‘This too shall pass’ as the investment legend Jack Bogle likes to say.

If you would like to chat to us further about Tim’s words of wisdom or indeed our model portfolio’s, please do contact us.

Warnings – This article is distributed for educational purposes only and should not be considered to be investment advice.  The article contains the opinions of the author but not necessarily the firm and does not represent a recommendation of any security, strategy or investment product.  Past performance is not indicative of future results.  The value of investment can fall or rise.  

If You’re Retired; Do You Have to Travel?

A lot of people I meet say that they want to travel when they retire, so I was quite interested to read a blog I came across recently covering this point. The article touched on the fact that it almost seems as if travel is a prerequisite for a fulfilling retirement, like it’s part of the package of the successful middle-class retirement lifestyle. Individuals say, I’ve been to China and India, or walked the El Camino de Santiago, and chartered a river boat down the Rhine.

But for some people, travel is not a priority and they don’t really want to travel all that much. And when they do travel, they stay close to home. Does that make them a failure at retirement? Do people feel sorry for them, because they don’t have the imagination or the curiosity to want to visit strange, foreign lands or can’t afford to travel?

Some people do not like to fly; there’s getting to the airport, then the crowds and the process of being herded through security and corralled into a narrow aluminium tube flown by a stranger.

Many may have travelled around Europe in their younger days or maybe even the Far East, but that was when they didn’t mind sharing a bathroom with random strangers. It didn’t faze them to arrive in a city and not know where they would be sleeping that night and didn’t mind struggling to communicate with people in a different language.

To retirees who like to travel, their sense of adventure must be admired. But those that don’t shouldn’t feel that they are missing something by not liking to travel, or that they are somehow cheating themselves in their retirement years. Travel is one thing to do in retirement; but it’s not the only thing, and it’s not something we should feel required to “check off” in order to fulfil our retirement dreams.

Besides, there’s plenty to see, even if you never travel more than a couple of hundred miles from home and to some people, sharing great experiences with family and friends or pastimes within their community are just as rewarding.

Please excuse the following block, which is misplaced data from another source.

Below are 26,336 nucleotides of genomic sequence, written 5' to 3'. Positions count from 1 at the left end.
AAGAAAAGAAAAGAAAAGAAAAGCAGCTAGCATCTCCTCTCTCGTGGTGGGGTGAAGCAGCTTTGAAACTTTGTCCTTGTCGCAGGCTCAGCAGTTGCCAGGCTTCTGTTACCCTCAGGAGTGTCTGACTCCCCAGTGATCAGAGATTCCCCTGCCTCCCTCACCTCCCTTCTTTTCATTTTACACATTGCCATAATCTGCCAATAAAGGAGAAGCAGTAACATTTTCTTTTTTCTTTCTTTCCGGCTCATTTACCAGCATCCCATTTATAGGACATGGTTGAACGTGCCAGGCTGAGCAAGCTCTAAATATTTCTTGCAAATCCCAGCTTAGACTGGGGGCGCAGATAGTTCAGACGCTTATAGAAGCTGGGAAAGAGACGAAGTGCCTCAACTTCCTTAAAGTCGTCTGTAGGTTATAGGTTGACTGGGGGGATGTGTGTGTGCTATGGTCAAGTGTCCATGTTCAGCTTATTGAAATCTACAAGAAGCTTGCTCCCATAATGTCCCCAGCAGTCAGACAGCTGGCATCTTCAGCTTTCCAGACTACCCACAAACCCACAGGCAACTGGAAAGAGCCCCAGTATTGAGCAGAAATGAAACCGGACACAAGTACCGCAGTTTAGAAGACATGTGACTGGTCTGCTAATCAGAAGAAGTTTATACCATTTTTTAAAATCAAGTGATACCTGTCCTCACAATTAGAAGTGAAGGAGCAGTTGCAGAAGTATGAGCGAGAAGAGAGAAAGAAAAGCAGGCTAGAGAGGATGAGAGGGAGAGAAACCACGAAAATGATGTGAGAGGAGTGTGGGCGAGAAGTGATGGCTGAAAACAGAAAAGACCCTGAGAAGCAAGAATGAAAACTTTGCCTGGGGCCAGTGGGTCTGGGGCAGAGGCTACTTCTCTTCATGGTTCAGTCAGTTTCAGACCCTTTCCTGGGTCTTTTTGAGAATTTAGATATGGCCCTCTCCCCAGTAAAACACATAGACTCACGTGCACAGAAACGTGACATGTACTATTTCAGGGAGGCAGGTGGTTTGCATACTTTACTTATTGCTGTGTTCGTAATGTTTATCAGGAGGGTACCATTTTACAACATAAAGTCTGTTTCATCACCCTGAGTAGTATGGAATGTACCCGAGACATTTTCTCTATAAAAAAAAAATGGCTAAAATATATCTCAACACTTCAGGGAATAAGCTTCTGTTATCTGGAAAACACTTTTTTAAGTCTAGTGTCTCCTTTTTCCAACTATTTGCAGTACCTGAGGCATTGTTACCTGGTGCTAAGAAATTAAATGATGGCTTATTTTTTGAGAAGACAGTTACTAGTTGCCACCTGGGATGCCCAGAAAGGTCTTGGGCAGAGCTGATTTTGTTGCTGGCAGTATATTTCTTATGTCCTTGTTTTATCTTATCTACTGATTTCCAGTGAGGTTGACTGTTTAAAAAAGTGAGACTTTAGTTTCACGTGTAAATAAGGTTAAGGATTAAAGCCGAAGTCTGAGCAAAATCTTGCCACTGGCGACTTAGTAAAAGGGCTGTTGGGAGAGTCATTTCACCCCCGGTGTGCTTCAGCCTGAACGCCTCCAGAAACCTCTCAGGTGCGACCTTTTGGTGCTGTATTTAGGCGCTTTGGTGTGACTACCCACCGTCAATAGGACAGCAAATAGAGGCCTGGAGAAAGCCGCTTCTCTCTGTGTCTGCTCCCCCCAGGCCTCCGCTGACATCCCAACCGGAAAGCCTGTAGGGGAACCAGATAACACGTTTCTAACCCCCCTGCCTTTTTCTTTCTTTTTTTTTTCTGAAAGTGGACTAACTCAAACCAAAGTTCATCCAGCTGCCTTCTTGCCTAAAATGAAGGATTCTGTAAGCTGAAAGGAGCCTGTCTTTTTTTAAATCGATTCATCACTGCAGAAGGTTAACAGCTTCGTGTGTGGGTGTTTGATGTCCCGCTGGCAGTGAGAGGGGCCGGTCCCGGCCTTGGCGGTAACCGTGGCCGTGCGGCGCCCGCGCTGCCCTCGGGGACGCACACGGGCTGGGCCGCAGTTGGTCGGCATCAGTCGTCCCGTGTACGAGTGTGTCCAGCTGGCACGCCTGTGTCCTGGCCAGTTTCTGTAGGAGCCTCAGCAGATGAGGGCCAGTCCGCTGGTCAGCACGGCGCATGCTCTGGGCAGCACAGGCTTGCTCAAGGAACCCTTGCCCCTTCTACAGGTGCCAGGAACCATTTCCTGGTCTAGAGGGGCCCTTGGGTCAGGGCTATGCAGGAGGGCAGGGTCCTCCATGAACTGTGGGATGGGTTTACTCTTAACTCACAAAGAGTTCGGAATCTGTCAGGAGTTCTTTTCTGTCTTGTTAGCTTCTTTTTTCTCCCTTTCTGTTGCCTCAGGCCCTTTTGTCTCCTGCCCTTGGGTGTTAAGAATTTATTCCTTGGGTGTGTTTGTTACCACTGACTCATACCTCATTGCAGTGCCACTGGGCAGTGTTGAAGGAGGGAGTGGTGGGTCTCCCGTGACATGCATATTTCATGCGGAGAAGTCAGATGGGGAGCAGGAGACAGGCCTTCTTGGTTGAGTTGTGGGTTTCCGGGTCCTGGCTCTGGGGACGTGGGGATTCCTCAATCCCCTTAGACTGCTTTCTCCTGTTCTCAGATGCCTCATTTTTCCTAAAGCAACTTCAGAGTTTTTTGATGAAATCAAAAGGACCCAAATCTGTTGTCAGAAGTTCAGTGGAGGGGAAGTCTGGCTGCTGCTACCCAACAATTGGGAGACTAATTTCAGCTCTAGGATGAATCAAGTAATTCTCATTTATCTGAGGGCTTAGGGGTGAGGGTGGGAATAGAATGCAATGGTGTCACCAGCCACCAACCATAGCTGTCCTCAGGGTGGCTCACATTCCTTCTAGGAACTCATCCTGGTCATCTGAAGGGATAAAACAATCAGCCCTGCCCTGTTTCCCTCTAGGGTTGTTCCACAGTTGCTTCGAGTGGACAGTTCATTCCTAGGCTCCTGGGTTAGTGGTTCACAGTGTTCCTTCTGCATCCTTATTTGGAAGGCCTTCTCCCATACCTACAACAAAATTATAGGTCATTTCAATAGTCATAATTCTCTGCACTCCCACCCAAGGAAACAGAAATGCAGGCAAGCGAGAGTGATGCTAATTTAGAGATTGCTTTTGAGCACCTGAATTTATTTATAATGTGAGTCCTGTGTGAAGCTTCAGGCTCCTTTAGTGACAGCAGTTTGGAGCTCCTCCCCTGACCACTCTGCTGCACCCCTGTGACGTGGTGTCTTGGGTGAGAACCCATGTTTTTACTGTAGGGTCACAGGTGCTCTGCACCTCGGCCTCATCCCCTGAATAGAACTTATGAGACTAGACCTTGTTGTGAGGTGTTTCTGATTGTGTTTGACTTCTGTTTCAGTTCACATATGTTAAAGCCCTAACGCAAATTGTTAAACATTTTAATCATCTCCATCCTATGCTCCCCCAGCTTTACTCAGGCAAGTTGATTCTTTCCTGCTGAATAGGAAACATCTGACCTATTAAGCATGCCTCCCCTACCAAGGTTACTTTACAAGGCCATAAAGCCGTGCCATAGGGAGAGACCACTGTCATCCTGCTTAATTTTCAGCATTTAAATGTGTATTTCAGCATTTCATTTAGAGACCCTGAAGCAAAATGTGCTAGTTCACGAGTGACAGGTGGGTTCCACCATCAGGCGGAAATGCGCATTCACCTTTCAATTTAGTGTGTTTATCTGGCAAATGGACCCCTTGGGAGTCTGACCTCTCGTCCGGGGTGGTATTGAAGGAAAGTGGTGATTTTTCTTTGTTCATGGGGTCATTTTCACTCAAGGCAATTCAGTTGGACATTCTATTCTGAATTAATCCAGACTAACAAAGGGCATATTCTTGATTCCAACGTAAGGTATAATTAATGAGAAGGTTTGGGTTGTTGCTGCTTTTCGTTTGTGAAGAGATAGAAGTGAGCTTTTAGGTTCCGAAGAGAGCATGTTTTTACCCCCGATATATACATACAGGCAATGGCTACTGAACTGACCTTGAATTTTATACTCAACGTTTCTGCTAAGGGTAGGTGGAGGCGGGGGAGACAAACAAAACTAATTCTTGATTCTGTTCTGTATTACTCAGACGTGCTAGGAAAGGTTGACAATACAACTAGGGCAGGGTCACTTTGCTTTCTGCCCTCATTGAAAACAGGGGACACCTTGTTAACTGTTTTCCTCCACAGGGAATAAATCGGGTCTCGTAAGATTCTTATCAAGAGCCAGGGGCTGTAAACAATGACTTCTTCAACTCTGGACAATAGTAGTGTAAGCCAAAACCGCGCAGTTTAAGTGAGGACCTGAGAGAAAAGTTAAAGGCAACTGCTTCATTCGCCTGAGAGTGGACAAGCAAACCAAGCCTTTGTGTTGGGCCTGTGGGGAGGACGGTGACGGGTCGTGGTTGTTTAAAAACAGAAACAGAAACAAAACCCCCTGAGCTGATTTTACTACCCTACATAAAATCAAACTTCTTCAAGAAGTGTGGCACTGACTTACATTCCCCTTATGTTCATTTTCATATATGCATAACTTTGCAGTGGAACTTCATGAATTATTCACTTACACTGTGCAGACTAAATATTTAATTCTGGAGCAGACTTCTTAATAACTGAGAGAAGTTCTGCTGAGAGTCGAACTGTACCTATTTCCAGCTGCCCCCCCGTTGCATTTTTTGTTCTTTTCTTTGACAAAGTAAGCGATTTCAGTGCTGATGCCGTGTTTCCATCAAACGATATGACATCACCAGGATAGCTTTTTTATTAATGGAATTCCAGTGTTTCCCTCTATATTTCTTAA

So, No, you don’t have to travel in retirement. For some, retirement can indeed be fun without it.

Did You Inherit Your Beliefs About Money From Your Parents?

Parents know that children hear, see, and pick up on everything that is going on with the adults in their lives. And when you were a child, you were no different.

Many of the attitudes we have about money were formed at a very early age as we absorbed how our own parents dealt with their finances. Some of these beliefs, such as a commitment to disciplined saving, are positive. Others, like skepticism about the stock market, can be more harmful than helpful as we try to build wealth in our own lives.

Answering these four key questions can help you look at your financial upbringing with a fresh perspective. When you’re done, think about which money beliefs you want to pass on to your own kids, and which might be preventing you from living the best life possible with the money you have.

1. What was money like growing up?

Your childhood experiences of money are a composite of details both big and small.

You probably compared the comforts of your home to what you saw next door and drew some conclusions about how comfortable your family was.

Did your parents get a new car every couple of years or drive around in the same car until it died? Did you take frequent holidays? What were holidays and birthdays like?

Watching mum and dad carefully balance their bank account or set next week’s grocery budget also might have made a strong impression. And at the more serious end of the spectrum, an unexpected job loss, debilitating medical condition, or death could have had a profound impact on your family’s finances.

2. What was money like for your parents growing up?

Many baby boomers were raised by parents who had to tighten their belts during the Great Depression and World War II. They probably impressed upon your parents the value of the hard work, the importance of saving, and perhaps some real apprehension when it comes to money. Your parents may have passed on these same values to you or swung in the opposite direction and tried to make money as stress-free as possible.

How much do you know about your parents’ childhoods? If they’re still living, ask some questions that will fill in your family’s history a little more clearly. You might learn something surprising. And you might gain some insight into how their experiences of money are still affecting you.

3. What specific lessons were you taught that you have continued?

Some people grew up in households where money was tight and may have viewed people with large amounts of wealth with suspicion or resentment. In other cases, hard-working adults have admiration for such people but underestimate how much hard work, risk and discipline it takes to build greater levels of wealth. Their children can learn to do the same.

On a more positive note, your parents may also made decisions that taught you what was more important to them than money. Perhaps they sacrificed their own leisure and comforts so that you could attend a good private school.